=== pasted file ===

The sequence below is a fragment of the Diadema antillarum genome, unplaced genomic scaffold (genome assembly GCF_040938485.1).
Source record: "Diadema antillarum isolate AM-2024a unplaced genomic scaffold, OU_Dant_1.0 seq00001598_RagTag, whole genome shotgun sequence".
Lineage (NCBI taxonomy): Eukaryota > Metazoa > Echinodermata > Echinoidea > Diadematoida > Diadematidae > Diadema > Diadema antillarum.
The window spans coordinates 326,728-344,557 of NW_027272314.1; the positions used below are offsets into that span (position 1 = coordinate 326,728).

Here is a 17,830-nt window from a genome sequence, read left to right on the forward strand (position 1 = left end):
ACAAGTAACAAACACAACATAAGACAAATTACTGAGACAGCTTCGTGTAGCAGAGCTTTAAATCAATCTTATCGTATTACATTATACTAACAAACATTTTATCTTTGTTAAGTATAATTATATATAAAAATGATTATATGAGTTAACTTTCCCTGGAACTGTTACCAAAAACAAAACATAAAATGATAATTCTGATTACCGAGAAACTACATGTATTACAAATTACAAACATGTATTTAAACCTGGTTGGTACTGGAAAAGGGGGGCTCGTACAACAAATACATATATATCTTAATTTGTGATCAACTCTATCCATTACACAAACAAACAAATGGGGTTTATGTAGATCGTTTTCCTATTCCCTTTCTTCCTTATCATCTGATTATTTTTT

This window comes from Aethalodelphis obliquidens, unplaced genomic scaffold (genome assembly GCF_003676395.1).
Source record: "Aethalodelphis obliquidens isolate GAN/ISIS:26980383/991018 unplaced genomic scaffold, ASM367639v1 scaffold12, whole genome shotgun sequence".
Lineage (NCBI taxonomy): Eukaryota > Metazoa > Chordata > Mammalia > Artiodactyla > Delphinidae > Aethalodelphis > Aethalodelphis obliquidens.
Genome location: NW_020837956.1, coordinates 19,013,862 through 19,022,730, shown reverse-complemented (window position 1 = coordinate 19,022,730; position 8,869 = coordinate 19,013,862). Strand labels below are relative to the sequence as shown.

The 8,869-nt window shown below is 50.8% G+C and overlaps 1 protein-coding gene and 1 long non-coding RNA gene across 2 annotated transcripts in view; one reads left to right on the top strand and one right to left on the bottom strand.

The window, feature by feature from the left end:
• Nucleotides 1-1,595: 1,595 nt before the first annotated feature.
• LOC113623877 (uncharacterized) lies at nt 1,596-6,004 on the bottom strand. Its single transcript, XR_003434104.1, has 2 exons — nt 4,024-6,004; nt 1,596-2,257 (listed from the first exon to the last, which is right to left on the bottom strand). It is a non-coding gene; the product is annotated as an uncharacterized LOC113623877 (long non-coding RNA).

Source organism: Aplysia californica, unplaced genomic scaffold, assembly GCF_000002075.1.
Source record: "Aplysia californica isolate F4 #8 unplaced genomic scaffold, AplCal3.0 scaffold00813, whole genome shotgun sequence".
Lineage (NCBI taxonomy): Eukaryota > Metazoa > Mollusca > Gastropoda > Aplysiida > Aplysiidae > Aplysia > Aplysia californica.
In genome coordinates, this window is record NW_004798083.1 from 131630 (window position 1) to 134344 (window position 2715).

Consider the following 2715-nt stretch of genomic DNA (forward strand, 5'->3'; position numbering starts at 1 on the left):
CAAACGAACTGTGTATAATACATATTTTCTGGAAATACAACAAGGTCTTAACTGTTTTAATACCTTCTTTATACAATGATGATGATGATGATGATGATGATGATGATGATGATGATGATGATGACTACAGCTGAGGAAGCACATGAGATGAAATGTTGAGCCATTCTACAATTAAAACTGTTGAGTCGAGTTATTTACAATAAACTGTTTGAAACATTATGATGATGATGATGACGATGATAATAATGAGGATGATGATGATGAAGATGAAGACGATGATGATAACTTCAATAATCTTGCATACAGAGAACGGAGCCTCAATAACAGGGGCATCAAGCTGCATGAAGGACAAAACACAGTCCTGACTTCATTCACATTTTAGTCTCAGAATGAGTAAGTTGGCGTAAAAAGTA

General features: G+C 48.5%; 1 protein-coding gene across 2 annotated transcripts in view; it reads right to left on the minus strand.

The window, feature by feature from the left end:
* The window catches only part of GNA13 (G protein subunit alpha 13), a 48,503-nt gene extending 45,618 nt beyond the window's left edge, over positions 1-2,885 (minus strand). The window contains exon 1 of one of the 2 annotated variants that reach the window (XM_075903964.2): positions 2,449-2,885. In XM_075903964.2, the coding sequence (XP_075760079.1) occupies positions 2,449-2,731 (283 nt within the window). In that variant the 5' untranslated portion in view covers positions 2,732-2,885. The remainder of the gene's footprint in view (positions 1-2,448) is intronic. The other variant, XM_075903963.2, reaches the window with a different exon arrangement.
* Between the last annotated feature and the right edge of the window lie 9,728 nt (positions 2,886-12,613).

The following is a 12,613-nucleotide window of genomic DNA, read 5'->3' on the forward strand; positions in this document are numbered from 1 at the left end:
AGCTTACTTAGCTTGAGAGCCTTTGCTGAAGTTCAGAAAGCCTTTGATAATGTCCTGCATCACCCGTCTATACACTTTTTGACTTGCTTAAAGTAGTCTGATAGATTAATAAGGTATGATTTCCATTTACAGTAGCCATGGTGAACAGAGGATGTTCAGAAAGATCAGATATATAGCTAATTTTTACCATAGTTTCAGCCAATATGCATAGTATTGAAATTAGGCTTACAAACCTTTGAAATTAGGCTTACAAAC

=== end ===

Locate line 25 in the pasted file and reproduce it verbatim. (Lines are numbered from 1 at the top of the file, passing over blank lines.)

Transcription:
The following is a 12,613-nucleotide window of genomic DNA, read 5'->3' on the forward strand; positions in this document are numbered from 1 at the left end: